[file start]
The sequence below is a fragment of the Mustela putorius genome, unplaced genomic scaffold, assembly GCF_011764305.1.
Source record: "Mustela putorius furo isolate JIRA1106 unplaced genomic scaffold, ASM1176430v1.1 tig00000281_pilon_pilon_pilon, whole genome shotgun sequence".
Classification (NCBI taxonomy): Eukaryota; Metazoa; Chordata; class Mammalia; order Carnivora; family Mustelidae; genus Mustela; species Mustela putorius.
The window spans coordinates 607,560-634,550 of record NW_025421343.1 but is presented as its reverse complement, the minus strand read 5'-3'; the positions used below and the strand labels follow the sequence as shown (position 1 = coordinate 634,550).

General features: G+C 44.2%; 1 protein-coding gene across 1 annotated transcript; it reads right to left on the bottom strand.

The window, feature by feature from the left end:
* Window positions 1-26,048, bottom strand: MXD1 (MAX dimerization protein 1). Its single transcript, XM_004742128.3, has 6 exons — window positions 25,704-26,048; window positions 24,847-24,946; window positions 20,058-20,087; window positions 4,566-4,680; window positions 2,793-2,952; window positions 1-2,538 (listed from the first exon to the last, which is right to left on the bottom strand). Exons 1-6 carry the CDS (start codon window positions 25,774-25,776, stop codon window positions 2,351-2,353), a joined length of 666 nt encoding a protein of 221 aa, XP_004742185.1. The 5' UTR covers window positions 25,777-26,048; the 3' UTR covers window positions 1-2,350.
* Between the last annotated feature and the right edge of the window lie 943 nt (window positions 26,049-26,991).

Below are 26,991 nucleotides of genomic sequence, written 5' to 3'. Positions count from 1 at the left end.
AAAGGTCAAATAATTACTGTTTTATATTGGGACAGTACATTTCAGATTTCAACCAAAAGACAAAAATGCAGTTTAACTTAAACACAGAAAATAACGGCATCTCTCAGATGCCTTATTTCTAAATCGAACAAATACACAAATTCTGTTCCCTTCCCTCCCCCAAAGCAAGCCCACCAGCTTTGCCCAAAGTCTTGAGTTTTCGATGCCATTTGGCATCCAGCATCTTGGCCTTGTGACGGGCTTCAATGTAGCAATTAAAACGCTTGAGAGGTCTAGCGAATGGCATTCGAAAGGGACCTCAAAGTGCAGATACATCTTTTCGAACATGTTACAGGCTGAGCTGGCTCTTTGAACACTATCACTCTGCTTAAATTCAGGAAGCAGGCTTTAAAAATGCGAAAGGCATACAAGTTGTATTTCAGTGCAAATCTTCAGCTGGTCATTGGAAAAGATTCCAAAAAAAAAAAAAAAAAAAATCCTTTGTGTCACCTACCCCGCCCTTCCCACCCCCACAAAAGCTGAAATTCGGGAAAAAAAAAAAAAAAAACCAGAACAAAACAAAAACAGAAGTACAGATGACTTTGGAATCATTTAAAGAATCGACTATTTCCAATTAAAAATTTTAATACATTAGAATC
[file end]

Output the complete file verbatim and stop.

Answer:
The sequence below is a fragment of the Mustela putorius genome, unplaced genomic scaffold, assembly GCF_011764305.1.
Source record: "Mustela putorius furo isolate JIRA1106 unplaced genomic scaffold, ASM1176430v1.1 tig00000281_pilon_pilon_pilon, whole genome shotgun sequence".
Classification (NCBI taxonomy): Eukaryota; Metazoa; Chordata; class Mammalia; order Carnivora; family Mustelidae; genus Mustela; species Mustela putorius.
The window spans coordinates 607,560-634,550 of record NW_025421343.1 but is presented as its reverse complement, the minus strand read 5'-3'; the positions used below and the strand labels follow the sequence as shown (position 1 = coordinate 634,550).

General features: G+C 44.2%; 1 protein-coding gene across 1 annotated transcript; it reads right to left on the bottom strand.

The window, feature by feature from the left end:
* Window positions 1-26,048, bottom strand: MXD1 (MAX dimerization protein 1). Its single transcript, XM_004742128.3, has 6 exons — window positions 25,704-26,048; window positions 24,847-24,946; window positions 20,058-20,087; window positions 4,566-4,680; window positions 2,793-2,952; window positions 1-2,538 (listed from the first exon to the last, which is right to left on the bottom strand). Exons 1-6 carry the CDS (start codon window positions 25,774-25,776, stop codon window positions 2,351-2,353), a joined length of 666 nt encoding a protein of 221 aa, XP_004742185.1. The 5' UTR covers window positions 25,777-26,048; the 3' UTR covers window positions 1-2,350.
* Between the last annotated feature and the right edge of the window lie 943 nt (window positions 26,049-26,991).

Below are 26,991 nucleotides of genomic sequence, written 5' to 3'. Positions count from 1 at the left end.
AAAGGTCAAATAATTACTGTTTTATATTGGGACAGTACATTTCAGATTTCAACCAAAAGACAAAAATGCAGTTTAACTTAAACACAGAAAATAACGGCATCTCTCAGATGCCTTATTTCTAAATCGAACAAATACACAAATTCTGTTCCCTTCCCTCCCCCAAAGCAAGCCCACCAGCTTTGCCCAAAGTCTTGAGTTTTCGATGCCATTTGGCATCCAGCATCTTGGCCTTGTGACGGGCTTCAATGTAGCAATTAAAACGCTTGAGAGGTCTAGCGAATGGCATTCGAAAGGGACCTCAAAGTGCAGATACATCTTTTCGAACATGTTACAGGCTGAGCTGGCTCTTTGAACACTATCACTCTGCTTAAATTCAGGAAGCAGGCTTTAAAAATGCGAAAGGCATACAAGTTGTATTTCAGTGCAAATCTTCAGCTGGTCATTGGAAAAGATTCCAAAAAAAAAAAAAAAAAAAATCCTTTGTGTCACCTACCCCGCCCTTCCCACCCCCACAAAAGCTGAAATTCGGGAAAAAAAAAAAAAAAAACCAGAACAAAACAAAAACAGAAGTACAGATGACTTTGGAATCATTTAAAGAATCGACTATTTCCAATTAAAAATTTTAATACATTAGAATC